- Mark Henick: None of the criticism of "13 Reasons Why" means that we shouldn't talk about suicide
- It's critical that we do talk about it, but we need to do it right, Henick writes
Mark Henick (@markhenick) is a mental health advocate, speaker, and media commentator. He lives in Toronto, Canada. The opinions expressed in this commentary are solely those of the author. If you are feeling suicidal, or know someone who is, please reach out for help. Crisis lines in your community can be found here. For further resources, you can consult the American Foundation for Suicide Prevention or the National Suicide Prevention Lifeline.
(CNN)Albert Camus once wrote, "Good intentions may do as much harm as malevolence if they lack understanding."
Why experts think the show is dangerous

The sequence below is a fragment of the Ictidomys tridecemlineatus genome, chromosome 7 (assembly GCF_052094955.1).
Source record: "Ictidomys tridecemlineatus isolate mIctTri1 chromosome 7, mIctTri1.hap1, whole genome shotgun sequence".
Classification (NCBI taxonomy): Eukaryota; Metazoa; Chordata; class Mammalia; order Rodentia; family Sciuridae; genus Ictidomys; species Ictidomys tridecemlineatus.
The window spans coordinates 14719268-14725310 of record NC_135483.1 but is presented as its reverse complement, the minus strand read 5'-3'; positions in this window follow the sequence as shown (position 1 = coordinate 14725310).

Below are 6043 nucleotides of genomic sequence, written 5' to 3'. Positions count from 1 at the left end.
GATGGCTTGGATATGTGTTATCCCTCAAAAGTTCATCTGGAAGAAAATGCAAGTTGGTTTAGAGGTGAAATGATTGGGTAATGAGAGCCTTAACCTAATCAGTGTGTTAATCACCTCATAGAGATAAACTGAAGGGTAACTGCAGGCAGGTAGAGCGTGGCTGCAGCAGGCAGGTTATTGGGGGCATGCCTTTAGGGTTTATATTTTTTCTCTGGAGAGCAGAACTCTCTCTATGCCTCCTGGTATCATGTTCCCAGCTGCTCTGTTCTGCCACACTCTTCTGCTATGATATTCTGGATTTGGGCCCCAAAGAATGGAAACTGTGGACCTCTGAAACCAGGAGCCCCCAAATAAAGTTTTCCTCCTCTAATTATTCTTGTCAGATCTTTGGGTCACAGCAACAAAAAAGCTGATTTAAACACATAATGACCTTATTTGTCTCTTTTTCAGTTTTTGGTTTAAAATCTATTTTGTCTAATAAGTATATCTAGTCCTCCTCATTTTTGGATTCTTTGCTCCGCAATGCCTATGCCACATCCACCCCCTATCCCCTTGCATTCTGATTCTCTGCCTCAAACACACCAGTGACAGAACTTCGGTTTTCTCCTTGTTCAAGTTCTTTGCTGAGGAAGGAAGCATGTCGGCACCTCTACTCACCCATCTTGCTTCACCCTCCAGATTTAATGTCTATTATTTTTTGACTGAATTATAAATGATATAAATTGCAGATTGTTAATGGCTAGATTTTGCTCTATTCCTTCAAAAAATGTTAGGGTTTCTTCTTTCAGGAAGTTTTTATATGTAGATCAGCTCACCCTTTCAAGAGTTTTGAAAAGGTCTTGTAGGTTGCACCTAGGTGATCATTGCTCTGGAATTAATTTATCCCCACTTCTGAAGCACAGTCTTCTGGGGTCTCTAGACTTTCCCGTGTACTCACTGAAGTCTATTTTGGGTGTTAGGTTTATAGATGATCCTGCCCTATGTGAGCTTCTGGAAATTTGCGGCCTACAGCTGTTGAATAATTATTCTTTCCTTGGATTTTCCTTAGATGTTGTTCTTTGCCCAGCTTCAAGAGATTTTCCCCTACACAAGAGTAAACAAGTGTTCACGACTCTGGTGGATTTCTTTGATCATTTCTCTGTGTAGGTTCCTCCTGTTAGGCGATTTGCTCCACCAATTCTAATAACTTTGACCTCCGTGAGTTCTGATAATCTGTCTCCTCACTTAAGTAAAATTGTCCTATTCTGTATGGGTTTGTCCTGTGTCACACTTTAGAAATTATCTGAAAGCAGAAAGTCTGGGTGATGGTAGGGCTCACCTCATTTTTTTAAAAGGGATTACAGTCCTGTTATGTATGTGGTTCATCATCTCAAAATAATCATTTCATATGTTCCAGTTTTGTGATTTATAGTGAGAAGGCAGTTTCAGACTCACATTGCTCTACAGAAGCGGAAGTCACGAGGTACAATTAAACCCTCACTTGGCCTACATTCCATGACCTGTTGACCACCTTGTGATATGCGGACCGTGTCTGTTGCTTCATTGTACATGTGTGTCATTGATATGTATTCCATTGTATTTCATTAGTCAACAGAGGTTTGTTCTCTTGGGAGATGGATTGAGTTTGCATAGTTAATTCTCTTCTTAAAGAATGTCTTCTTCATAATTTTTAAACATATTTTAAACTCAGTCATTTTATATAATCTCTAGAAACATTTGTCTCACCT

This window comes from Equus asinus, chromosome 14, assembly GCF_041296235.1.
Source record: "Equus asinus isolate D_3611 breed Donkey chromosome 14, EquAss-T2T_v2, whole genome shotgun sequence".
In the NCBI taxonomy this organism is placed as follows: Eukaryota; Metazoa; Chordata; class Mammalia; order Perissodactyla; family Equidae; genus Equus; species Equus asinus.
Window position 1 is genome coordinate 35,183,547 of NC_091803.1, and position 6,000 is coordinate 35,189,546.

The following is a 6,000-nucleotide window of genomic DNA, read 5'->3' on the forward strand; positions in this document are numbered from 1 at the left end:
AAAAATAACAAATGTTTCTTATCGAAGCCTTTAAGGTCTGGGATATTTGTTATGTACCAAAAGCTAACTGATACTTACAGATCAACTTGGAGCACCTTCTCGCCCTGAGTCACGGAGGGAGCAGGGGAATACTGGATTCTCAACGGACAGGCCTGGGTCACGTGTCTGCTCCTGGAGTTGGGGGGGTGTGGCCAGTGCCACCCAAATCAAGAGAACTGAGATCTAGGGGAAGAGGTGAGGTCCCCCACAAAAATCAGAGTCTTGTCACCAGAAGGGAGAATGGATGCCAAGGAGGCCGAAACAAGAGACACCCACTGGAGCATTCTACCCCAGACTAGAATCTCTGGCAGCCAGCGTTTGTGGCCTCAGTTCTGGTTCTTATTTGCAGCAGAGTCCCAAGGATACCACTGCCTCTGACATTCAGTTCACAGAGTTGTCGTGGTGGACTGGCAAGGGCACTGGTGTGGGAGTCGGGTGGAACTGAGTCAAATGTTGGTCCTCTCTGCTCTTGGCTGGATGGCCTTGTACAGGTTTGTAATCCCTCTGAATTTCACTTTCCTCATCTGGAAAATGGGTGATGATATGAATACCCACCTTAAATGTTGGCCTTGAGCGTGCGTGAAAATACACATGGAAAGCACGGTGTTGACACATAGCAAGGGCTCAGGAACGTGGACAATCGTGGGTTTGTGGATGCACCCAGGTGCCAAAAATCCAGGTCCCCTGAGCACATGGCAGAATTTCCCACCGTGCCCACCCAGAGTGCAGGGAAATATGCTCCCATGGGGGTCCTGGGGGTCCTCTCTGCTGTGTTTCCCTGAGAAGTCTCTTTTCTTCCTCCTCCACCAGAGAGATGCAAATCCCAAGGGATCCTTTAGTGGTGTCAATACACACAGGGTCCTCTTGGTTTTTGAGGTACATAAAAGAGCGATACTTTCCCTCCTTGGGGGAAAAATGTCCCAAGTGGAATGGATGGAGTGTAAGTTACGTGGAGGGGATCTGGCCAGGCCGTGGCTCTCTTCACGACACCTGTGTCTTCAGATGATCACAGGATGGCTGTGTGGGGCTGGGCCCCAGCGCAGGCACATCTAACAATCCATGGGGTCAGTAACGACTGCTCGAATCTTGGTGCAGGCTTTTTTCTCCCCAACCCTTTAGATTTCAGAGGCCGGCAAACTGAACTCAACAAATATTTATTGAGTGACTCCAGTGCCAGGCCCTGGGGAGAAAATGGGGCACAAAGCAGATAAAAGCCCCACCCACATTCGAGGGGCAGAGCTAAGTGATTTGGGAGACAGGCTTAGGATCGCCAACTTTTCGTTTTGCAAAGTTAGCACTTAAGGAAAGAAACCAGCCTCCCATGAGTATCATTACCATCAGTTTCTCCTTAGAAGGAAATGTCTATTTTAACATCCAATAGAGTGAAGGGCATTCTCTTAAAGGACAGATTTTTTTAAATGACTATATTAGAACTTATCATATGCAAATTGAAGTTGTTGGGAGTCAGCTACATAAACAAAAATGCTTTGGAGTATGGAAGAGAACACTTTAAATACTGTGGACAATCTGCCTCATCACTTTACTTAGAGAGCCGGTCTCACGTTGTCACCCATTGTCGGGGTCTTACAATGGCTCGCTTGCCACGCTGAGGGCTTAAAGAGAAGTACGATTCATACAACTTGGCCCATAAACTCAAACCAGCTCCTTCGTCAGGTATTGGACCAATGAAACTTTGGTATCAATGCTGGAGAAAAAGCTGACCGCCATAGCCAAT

- They may simplify suicide by suggesting that bullying alone is the cause.
- They may make suicide seem romantic by putting it in the context of a Hollywood plot line. A simple, logical, and well-connected plotline may satisfy the story arc needs of a viewing audience, but it is rarely, if ever, the way that suicides really happen.
- They may portray suicide as a viable option, one that can be an understandable outcome given a particular set of circumstances. In nearly all cases, people who die by suicide have a diagnosable (and therefore treatable) mental health problem at the time of their death.
- They may display graphic representations of suicide which may be harmful to viewers, especially young ones and those who are highly sensitized to suicide imagery, as most attempt survivors and loss survivors are.
- They may advance the false notion that suicides are a way to teach others a lesson, and that the deceased person will finally be understood and vindicated. They won't. They'll still be dead.